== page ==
Far from Grim




Sacha Baron Cohen, Mark Strong


By now, most people assume they know what to expect from a Sacha Baron Cohen movie. The truly funny scenes in many of his films are often tempered with offensive reality skits that can leave viewers cringing in their seats.

But in Grimsby – called The Brothers Grimsby, a far cleverer name, in the US – Cohen proves he can also deliver when it comes to a more straightforward comedy narrative, even if it’s laced with plenty of his trademark gross-out gags.

Cohen plays Nobby, a dim-witted English football hooligan with a heart of gold (an oxymoron in itself), in the economically-challenged seaside town of Grimsby, where he has raised 11 children, all of whom live together in the same house he shares with generously-proportioned partner Lindsey (Rebel Wilson), the most gorgeous gal in the north-east of England. One bedroom in the dwelling is permanently left vacant, kept for Nobby’s brother Sebastian (Mark Strong), who has been missing for 28 years.

It turns out that, during that time, Sebastian has become the best MI6 secret agent in history. When the brothers are reunited at a charity event for the World Health Organization, Nobby inadvertently screws up Sebastian’s mission to assassinate a hit man, forcing him to accidentally kill the chief of WHO while also wounding the poster child for AIDS in Somalia, with the latter’s blood spilling into the mouth of Harry Potter star Daniel Radcliffe, causing him to contract AIDS.

The sheer absurdity of this scene sets the tone for the rest of the movie, with each subsequent gag exceeding its predecessor in terms of vulgarity, outlandishness and pure silliness, as the brothers go on the run to Africa in an attempt to clear Sebastian’s name.

The action sequences are spectacular and punchily staged by director Louis Letterier (The Transporter), whether it’s the brothers against their pursuers, Nobby’s kids defending their dad, or his band of football followers (Johnny Vegas and Ricky Tomlinson shine all too briefly) in a pitch invasion.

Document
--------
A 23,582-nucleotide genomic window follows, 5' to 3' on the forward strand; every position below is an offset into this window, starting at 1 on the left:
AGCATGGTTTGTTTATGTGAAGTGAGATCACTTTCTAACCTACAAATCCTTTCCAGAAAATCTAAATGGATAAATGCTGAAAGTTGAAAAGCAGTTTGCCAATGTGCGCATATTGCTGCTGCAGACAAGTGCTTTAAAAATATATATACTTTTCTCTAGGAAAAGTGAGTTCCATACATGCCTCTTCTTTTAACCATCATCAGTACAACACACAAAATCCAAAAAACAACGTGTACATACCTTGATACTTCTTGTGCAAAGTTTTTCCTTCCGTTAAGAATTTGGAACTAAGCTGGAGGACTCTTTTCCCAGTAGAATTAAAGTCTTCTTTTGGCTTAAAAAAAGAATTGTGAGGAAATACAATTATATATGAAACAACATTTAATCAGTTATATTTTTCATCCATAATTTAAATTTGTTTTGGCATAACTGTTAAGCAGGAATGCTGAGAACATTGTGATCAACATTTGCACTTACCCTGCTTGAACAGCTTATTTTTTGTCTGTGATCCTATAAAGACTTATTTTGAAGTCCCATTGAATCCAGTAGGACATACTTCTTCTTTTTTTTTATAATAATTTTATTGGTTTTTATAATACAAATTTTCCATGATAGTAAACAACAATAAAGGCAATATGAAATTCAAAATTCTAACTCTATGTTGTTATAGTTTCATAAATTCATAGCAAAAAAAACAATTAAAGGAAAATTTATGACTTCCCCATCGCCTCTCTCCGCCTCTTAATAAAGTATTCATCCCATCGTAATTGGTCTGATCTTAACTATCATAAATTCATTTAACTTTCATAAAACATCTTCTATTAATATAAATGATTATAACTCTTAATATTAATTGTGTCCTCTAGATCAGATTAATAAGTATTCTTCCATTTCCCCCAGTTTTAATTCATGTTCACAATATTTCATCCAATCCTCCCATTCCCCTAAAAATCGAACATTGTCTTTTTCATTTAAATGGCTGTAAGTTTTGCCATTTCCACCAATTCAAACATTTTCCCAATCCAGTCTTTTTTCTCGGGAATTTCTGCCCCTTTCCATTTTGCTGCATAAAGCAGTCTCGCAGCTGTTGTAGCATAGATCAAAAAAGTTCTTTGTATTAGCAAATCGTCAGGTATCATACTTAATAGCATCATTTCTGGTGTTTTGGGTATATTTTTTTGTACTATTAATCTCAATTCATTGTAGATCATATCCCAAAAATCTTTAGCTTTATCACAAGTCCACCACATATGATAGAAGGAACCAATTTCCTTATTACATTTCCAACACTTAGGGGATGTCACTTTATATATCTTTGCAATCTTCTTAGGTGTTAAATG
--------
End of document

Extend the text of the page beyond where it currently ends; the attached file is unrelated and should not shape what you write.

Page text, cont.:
Cohen has always been the master of discomfort, with most of his movies containing at least one crowning moment of crowd-pleasing hilarity, such as the mankini and naked scenes from Borat, or the full frontals in Bruno. In Grimsby, the magnum opus lies in the game reserves of South Africa, involving a herd of elephants and an attempt at concealment by the brothers as they flee from their would-be captors.

It’s the sort of humour that Cohen’s American peers such as Ben Stiller, Will Ferrell, and Seths McFarlane and Rogen love indulging in, except Cohen seems to do it better here. For all his intellectual shortcomings, Nobby is a family man whose love for his partner, children and sibling is clear for all to see, and this feature alone makes him a more appealing character than a self-centred Derek Zoolander or Ron Burgundy.

Far from the unrestrained political incorrectness and lewdness that characterised his previous offerings, Grimsby actually comes close to being a warm-hearted comedy, certainly something of a surprise.

Make no mistake, the laughs keep coming in this movie, irrespective of the juvenility or inappropriateness of some of the jokes. Cohen is a skilled comedian who understands what his brand is, and how to make raunchy shenanigans work in the extreme nature for which they are intended.

Grimsby leaves this reviewer in a quandary, for I found Grimsby enormously entertaining, lack of solid story notwithstanding. It’s a far different movie from the likes of a gentle offering such as The Lady In The Van, for which I awarded 3 stars. Given the fact that I enjoyed this far more than the Maggie Smith production, I have no option but to rate Grimsby 4 out of 5.

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